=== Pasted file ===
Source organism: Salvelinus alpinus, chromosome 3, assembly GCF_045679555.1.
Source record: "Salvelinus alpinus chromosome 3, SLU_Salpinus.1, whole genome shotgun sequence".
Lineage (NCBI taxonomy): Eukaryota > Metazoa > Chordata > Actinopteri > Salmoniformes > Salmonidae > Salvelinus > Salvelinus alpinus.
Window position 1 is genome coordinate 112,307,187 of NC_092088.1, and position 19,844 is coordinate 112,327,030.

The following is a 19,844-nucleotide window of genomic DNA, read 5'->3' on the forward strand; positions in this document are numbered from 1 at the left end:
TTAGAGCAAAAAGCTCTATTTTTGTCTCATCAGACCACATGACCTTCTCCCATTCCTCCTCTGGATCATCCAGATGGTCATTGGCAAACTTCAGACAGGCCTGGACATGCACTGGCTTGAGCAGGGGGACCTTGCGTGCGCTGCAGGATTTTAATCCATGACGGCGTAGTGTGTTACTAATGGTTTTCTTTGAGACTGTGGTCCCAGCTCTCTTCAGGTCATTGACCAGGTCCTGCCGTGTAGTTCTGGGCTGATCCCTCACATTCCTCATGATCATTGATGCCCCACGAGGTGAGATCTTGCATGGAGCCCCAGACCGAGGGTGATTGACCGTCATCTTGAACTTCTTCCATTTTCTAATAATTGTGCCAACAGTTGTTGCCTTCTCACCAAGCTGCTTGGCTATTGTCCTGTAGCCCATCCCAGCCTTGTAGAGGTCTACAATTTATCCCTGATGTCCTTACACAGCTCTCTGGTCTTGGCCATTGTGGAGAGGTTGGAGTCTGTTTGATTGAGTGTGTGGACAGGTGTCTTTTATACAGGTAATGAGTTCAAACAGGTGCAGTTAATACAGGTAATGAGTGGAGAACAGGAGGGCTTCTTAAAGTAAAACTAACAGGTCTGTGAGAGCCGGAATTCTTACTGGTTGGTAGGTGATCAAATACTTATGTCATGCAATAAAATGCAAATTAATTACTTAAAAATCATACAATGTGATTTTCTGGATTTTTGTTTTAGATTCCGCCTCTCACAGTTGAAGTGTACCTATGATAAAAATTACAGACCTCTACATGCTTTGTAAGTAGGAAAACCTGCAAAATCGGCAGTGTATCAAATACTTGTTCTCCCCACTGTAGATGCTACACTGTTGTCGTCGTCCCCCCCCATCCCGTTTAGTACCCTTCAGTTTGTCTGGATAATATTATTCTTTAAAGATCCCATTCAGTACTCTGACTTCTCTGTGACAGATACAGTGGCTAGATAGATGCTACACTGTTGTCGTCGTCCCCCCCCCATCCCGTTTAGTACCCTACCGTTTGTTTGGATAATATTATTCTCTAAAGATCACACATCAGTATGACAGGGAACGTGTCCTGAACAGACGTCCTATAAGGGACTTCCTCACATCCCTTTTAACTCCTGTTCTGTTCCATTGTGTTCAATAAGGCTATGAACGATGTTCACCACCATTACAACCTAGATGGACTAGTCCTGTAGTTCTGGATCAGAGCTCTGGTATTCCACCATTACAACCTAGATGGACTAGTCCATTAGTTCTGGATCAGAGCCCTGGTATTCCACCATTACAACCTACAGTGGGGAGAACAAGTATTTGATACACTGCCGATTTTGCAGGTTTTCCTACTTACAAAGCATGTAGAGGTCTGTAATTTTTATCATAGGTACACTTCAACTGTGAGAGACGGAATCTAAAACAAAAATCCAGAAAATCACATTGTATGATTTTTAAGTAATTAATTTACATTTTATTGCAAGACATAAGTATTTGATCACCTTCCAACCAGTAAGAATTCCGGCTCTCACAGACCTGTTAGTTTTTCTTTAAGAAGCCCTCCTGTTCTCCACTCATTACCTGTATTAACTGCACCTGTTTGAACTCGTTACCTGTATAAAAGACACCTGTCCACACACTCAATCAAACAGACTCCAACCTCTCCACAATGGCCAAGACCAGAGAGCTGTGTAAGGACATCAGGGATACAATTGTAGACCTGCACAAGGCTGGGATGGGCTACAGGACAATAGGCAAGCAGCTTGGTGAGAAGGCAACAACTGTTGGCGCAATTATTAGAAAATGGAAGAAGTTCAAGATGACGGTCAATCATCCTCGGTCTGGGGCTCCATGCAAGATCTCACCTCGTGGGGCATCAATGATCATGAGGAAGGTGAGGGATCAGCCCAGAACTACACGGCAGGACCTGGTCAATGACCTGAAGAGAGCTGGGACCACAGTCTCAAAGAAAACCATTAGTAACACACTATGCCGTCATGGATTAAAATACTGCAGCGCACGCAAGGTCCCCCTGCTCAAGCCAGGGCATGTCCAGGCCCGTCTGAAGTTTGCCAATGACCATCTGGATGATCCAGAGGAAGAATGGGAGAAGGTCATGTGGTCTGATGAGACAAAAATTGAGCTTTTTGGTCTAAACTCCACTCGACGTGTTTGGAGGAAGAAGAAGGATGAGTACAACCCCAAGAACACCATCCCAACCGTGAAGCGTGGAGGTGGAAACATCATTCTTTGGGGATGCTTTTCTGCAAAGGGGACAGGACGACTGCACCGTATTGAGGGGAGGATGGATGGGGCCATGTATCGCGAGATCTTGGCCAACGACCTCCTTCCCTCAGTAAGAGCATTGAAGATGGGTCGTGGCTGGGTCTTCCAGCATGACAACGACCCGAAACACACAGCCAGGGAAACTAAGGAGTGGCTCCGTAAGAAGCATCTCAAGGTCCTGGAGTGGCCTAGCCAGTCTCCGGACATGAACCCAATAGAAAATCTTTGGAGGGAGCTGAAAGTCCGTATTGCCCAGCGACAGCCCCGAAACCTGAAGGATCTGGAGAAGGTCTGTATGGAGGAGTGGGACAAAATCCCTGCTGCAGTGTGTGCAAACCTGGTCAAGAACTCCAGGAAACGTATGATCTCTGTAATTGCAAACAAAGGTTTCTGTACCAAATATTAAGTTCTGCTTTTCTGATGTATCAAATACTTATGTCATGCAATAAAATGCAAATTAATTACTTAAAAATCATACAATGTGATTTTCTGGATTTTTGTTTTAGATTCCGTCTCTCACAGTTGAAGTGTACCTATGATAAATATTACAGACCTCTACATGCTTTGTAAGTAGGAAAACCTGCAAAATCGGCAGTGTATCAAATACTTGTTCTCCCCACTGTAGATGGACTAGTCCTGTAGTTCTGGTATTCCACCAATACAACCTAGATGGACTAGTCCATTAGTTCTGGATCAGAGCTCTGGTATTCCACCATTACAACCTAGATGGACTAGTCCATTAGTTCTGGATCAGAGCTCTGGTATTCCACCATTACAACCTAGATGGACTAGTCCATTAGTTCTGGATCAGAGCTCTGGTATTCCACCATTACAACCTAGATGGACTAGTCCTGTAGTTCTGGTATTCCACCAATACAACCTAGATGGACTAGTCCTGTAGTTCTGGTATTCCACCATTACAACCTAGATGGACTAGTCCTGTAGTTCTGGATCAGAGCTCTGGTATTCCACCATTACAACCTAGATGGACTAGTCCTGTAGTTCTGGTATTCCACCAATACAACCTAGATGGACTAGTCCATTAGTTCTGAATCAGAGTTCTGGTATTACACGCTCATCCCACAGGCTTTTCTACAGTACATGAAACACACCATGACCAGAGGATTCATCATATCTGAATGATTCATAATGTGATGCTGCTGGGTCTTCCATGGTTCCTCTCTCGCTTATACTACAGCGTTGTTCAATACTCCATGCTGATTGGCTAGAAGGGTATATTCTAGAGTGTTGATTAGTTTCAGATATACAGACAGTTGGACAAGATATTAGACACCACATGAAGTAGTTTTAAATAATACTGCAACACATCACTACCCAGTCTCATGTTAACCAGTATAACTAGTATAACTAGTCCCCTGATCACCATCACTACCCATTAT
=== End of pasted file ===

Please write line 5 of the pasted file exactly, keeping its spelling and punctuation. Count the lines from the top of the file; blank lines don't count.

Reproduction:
The following is a 19,844-nucleotide window of genomic DNA, read 5'->3' on the forward strand; positions in this document are numbered from 1 at the left end: